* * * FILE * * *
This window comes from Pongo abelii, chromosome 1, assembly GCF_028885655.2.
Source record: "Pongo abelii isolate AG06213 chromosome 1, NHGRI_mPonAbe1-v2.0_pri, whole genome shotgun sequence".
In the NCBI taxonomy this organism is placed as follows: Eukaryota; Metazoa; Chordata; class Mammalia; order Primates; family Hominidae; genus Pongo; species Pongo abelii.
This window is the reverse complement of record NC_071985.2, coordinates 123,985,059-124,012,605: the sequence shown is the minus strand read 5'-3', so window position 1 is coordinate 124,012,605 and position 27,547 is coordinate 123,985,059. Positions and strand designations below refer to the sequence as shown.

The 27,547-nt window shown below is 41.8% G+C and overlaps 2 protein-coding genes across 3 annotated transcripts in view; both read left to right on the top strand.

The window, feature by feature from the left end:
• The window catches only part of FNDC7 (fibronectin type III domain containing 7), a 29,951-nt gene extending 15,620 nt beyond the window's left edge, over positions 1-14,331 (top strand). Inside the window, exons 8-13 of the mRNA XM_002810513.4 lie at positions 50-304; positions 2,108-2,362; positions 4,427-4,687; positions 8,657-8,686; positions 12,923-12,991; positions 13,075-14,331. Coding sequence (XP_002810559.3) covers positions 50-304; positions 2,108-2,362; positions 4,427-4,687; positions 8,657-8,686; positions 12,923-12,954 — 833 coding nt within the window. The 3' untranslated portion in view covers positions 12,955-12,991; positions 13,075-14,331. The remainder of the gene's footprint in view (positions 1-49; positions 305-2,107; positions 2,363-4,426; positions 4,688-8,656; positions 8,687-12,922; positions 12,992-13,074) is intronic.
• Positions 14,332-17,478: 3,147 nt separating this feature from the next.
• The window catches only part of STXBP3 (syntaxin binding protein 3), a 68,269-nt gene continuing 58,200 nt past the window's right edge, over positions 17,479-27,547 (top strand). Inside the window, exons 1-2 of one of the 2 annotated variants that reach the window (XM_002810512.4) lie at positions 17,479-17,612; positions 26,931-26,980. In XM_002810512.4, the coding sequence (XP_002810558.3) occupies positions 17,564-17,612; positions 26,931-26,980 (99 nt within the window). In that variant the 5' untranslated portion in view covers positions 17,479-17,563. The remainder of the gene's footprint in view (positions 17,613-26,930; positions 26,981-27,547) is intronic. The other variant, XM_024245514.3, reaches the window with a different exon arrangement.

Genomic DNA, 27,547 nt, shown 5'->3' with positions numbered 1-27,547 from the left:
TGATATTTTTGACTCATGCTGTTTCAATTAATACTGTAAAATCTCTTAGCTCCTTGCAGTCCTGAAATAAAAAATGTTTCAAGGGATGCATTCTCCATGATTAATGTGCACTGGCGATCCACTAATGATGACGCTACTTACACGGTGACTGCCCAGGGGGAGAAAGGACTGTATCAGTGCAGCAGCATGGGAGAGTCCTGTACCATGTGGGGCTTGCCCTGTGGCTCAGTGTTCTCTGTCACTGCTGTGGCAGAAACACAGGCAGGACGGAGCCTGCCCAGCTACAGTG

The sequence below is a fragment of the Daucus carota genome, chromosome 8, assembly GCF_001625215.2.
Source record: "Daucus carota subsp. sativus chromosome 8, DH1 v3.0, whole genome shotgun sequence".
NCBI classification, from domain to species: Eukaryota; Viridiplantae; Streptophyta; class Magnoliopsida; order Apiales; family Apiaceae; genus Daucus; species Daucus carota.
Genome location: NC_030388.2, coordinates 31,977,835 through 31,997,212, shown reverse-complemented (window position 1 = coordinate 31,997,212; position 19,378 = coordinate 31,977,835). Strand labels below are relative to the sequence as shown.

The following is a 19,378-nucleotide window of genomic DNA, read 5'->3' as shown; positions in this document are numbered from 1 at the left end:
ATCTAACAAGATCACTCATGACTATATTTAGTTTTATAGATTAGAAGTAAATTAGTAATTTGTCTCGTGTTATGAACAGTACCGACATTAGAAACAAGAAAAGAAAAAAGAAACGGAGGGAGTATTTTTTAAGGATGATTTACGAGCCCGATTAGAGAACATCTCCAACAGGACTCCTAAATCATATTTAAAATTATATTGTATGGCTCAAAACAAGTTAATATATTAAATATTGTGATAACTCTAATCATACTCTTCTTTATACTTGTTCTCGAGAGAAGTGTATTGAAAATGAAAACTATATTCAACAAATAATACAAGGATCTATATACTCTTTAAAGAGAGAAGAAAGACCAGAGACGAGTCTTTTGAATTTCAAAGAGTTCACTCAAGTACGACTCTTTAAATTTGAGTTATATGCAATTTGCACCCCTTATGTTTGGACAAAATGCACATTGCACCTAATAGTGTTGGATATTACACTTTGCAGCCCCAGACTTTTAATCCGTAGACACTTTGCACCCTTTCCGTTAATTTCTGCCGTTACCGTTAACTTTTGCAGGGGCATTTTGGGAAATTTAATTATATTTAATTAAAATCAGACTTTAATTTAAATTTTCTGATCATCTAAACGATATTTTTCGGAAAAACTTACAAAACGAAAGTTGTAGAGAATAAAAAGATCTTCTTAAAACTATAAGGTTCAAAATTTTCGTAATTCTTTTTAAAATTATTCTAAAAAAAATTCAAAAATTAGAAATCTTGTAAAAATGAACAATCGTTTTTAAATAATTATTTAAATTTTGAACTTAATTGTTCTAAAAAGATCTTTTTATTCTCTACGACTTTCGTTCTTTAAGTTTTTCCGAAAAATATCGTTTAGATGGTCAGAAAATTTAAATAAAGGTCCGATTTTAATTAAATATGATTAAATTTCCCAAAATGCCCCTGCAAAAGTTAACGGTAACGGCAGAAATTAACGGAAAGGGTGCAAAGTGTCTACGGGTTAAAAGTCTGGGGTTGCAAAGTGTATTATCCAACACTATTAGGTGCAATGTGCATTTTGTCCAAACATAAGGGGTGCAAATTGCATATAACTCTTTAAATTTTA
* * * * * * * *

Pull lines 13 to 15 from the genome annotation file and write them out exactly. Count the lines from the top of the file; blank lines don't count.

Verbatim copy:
Source record: "Daucus carota subsp. sativus chromosome 8, DH1 v3.0, whole genome shotgun sequence".
NCBI classification, from domain to species: Eukaryota; Viridiplantae; Streptophyta; class Magnoliopsida; order Apiales; family Apiaceae; genus Daucus; species Daucus carota.
Genome location: NC_030388.2, coordinates 31,977,835 through 31,997,212, shown reverse-complemented (window position 1 = coordinate 31,997,212; position 19,378 = coordinate 31,977,835). Strand labels below are relative to the sequence as shown.